With apologies to one of the more protective copyright holders out there, the song, (which was intended as a parody of the party culture and turned into a party song itself) fits the repair bill directly. If we don’t stop it, soon nothing will be fixable locally or without great cost of our capital.
Technology is changing our consumption habits. I have clients show me videos of problems that 15 years ago they would have never dreamed of capturing on video and the multiple ways to communicate with one another expand every day.
It isn’t just new apps to snap, tweet, and toc that are evolving. It’s the machines the Ag industry relies upon. The manufacturers know that the operations are getting more efficient and need less iron to cover the same number of acres, so they are looking for revenue streams wherever they can. Repairing those machines is a prime target.
First, printers. Most printers are designed with “bricking” technology that shuts them down after so many sheets run through them, full stop. The “jail break” to make these perfectly functioning machines continue to work past a programing que requires violations of federal copy right protections. Combine this self-imposed wear date with requirements (calibration pages) that are designed to waste ink (which if you consider the price you pay for the volume you get it might be cheaper to print in blood) and create more purchases. One company has reported said they sell ink, and the printers are just a deliver system. Other manufactures simply chose cheaper materials that will wear out forcing a replacement purchase earlier. That’s why everybody has a basement fridge from 1970s and nobody has a basement fridge from the 2000s.
Next, pay to play. BMW is experimenting with selling cars with all the bells and whistles on every frame, and then requiring you to pay for the extras you want. Heated seats, back up camera, defogger swipe your credit card. Can’t pay, freeze away. Same can be done to farm equipment: Didn’t want to pay for the big motor, that’s fine, we will govern down your out put to the base model. It isn’t really a new concept; luxury cars have had hard to acquire tools to fix them for years for the same reason.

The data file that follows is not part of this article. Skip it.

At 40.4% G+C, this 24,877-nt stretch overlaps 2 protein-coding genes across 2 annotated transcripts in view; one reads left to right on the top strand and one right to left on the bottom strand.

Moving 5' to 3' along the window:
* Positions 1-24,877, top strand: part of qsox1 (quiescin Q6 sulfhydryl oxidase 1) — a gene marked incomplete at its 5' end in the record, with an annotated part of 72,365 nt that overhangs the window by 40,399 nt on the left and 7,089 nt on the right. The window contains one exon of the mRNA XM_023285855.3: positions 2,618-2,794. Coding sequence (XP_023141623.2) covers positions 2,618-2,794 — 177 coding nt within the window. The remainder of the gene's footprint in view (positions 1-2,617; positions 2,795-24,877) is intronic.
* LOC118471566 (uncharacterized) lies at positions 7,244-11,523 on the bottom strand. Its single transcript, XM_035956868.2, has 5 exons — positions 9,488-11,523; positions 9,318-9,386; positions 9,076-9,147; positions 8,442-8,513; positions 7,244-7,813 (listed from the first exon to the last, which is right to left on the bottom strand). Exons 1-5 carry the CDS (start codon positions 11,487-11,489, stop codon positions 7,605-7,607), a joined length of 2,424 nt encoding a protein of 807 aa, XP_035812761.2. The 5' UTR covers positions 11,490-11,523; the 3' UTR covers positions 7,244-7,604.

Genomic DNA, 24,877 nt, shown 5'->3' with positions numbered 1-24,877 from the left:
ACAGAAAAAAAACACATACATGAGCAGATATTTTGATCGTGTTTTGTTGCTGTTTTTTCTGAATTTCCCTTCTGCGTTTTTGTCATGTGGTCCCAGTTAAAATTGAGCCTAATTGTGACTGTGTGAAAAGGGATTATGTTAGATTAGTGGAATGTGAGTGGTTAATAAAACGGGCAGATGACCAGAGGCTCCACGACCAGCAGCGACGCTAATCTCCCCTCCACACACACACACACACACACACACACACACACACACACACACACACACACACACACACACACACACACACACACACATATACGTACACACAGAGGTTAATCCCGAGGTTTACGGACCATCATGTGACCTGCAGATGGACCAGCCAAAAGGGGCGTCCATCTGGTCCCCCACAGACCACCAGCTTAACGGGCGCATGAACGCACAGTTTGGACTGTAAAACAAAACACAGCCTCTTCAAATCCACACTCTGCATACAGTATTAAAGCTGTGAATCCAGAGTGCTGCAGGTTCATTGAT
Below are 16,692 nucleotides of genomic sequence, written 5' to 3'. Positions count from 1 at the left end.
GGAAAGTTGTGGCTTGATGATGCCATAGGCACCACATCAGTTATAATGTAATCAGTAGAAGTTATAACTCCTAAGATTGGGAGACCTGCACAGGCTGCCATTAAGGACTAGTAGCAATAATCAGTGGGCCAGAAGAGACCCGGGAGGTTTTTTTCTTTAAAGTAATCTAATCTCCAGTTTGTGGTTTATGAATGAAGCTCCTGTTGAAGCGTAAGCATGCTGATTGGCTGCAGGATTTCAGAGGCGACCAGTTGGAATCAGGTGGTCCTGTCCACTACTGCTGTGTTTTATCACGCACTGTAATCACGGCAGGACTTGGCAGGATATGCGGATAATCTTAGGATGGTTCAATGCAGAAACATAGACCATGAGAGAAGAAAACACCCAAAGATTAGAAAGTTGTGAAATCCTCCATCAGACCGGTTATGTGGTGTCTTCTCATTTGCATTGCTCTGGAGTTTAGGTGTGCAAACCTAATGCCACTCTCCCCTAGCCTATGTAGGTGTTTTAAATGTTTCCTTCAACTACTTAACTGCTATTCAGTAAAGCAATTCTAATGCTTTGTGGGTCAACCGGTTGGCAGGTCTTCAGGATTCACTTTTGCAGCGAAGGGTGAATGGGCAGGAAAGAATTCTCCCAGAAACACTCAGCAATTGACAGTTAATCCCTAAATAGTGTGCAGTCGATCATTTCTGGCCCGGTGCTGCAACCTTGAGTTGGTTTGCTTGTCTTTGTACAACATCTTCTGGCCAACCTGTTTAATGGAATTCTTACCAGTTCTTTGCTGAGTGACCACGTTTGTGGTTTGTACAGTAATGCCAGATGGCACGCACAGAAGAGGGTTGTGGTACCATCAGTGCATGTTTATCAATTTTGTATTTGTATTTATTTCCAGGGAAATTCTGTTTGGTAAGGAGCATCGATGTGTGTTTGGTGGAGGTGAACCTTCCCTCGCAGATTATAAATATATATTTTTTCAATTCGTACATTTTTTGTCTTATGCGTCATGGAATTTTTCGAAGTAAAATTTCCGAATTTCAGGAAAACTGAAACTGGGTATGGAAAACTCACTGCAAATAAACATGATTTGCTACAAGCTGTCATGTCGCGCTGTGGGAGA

Finally, ag equipment. We have heard the story about John Deere shutting off equipment remotely when it was looked in Ukraine. We have heard the fights about trying to keep operators from being able to fix their own equipment.
What happens in response. Farm operators buying eastern European hacking kits to avoid built in restrictions on software. Hackers attacking corporate servers to “jail break” codes to trick the computers on the equipment into thinking they are at an authorized dealer to make repairs.
What happens next? When you bid on that used tractor in 2030, not only are you going to kick the tires, look at the wear points, but also you are going to want to plug in what ever comes after cell phones and check to see if the operating system has been tampered with. Consider the danger of a full throttle tractor when the operator intended to be moving slowly through a pen of cattle. You didn’t want that PTO to actually work, did you? Sorry, your credit card was expired and it’s a holiday in north Africa where our service center is located, find another tractor to unload feed with.
Right to repair legislation is some states are gaining traction (pun not intended but I will take it). New York will require sellers to provide access and resources for owners to repair their own equipment. Ag is not alone in this fight. Hospitals have similar issues repairing equipment that it has to have ready to perform at the drop of hat. Maybe once a more vocal sector of the economy than the rugged individualism of Ag is impacted more change will be on the horizon.